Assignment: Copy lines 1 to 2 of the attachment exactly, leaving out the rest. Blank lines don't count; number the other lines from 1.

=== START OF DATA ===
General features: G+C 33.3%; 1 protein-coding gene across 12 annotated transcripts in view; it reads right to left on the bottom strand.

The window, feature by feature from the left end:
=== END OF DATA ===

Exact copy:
General features: G+C 33.3%; 1 protein-coding gene across 12 annotated transcripts in view; it reads right to left on the bottom strand.

The window, feature by feature from the left end: